John's work is primarily in applied or practical ethics, including the ethics of AI, the ethics of emerging technologies, and environmental ethics. Much of my work uses applied contexts as a tool for reflecting on "deeper" or more theoretical problems in philosophy and ethics or draws on those theoretical resources from various areas of philosophy to resolve practical puzzles.
His work attempts to answer questions such as:
- How do we design effective oversight to address the ethical issues raised by machine learning and AI?
- How can we move from broad commitments to values to action-guiding principles for research, development and deployment of AI technologies?
- How do we apply normative principles to applications of machine learning?
- Is it unethical to attempt to create a conscious artificial intelligence?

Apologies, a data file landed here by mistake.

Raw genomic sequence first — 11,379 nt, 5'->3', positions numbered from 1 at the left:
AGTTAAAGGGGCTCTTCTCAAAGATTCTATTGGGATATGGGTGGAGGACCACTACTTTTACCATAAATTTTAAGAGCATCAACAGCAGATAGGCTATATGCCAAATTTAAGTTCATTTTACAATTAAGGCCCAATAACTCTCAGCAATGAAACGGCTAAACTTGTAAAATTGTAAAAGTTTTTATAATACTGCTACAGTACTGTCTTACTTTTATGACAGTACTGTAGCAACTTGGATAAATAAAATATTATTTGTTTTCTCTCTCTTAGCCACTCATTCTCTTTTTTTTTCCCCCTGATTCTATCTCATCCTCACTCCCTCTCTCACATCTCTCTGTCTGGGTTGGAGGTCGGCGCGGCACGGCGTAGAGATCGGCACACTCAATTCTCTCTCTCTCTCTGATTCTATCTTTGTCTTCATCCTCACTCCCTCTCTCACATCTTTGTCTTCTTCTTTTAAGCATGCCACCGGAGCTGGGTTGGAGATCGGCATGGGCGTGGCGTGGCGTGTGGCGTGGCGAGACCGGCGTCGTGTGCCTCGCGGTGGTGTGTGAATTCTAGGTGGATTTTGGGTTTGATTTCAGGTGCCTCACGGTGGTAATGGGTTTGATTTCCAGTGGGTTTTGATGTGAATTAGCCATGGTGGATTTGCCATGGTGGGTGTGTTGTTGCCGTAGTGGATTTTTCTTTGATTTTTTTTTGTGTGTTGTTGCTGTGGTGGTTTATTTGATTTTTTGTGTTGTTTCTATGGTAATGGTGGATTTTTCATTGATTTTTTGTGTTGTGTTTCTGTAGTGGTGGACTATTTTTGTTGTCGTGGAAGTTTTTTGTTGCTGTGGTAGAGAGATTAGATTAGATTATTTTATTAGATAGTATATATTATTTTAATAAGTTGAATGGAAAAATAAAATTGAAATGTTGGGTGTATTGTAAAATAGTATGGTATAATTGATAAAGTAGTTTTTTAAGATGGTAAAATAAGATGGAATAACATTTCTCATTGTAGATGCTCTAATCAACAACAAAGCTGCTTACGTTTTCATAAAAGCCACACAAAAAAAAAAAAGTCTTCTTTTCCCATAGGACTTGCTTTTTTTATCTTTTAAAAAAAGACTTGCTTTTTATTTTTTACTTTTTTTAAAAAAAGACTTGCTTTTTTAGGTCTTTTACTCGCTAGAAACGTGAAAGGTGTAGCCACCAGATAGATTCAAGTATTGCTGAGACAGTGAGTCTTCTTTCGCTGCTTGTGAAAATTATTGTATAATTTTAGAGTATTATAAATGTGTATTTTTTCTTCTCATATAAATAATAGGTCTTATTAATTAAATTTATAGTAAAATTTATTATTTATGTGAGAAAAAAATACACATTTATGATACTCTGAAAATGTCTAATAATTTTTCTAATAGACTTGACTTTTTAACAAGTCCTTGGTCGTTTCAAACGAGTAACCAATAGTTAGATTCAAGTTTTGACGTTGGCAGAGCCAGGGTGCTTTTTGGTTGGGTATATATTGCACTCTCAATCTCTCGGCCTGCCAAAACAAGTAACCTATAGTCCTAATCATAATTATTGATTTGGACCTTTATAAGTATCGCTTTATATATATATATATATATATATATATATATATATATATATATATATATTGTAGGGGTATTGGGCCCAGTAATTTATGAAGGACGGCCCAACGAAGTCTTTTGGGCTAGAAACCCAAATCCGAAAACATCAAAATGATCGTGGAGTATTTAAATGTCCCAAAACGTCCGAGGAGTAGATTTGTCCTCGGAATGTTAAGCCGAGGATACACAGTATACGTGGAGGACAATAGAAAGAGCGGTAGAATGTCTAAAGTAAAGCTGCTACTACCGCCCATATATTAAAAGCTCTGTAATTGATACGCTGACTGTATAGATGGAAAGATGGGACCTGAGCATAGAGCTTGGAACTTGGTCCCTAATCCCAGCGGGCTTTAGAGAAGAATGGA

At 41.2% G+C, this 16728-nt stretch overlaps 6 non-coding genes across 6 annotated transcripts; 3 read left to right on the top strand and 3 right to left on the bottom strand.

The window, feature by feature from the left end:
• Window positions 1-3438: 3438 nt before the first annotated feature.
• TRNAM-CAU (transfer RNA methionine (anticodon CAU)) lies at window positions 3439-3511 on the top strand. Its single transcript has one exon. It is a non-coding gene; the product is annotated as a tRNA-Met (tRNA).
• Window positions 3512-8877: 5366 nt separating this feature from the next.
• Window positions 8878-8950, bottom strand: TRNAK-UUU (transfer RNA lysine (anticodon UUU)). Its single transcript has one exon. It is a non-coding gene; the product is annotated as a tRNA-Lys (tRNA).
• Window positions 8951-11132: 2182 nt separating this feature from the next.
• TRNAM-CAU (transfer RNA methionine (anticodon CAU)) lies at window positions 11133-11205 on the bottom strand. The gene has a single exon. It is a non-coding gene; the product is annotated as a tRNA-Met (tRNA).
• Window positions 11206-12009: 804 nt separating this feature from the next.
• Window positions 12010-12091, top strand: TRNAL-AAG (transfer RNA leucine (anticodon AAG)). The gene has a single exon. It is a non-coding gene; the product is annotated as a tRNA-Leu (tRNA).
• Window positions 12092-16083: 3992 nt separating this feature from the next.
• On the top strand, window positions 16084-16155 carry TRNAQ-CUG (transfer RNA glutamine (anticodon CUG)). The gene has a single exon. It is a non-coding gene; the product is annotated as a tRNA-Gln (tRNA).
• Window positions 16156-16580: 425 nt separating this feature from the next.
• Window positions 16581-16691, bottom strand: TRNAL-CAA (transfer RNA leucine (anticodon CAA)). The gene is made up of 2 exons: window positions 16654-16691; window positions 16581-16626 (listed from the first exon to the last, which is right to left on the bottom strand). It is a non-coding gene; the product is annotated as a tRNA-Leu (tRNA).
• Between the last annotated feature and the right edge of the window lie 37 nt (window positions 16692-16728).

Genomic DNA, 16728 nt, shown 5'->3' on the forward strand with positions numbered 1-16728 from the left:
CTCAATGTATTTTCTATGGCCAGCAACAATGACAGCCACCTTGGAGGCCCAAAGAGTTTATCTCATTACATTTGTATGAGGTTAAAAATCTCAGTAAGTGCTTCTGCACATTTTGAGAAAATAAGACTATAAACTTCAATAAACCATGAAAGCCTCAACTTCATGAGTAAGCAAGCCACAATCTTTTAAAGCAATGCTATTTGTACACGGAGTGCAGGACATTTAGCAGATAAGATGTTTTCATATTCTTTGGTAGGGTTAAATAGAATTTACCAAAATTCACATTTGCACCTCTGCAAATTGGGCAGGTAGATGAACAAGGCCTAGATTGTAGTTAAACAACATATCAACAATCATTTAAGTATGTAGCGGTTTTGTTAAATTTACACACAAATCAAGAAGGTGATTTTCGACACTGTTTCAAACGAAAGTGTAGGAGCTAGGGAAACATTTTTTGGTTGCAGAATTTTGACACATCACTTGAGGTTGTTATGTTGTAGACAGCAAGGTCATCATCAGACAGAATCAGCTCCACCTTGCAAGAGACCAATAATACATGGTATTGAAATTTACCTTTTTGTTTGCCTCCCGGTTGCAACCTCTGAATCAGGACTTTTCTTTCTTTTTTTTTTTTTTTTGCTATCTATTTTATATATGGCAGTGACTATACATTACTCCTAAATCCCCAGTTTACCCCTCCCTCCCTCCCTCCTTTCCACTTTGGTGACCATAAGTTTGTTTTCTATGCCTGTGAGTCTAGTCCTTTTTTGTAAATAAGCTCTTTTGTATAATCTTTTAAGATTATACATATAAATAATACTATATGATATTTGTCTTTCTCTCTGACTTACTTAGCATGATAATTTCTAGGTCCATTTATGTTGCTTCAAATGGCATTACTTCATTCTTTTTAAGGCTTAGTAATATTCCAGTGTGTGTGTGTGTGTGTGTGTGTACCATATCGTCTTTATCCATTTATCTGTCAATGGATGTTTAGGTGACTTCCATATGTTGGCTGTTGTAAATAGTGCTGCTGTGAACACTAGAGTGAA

- To which sorts of things do we have moral obligations (humans, animals, plants, robots)?
- Which sorts of things have a welfare or can be made better or worse off
- What is the relationship between welfare and moral obligation?
- Are laws that prohibit practices like factory farming or animal experimentation legitimate?
He is a co-author of "Building Data and AI Ethics Committees" (published with Accenture) and "Getting from Commitment to Content in AI and Data Ethics: Justice and Explainability" (published with the Atlantic Council). His most recent book is The Death of the Ethic of Life (2019, Oxford University Press).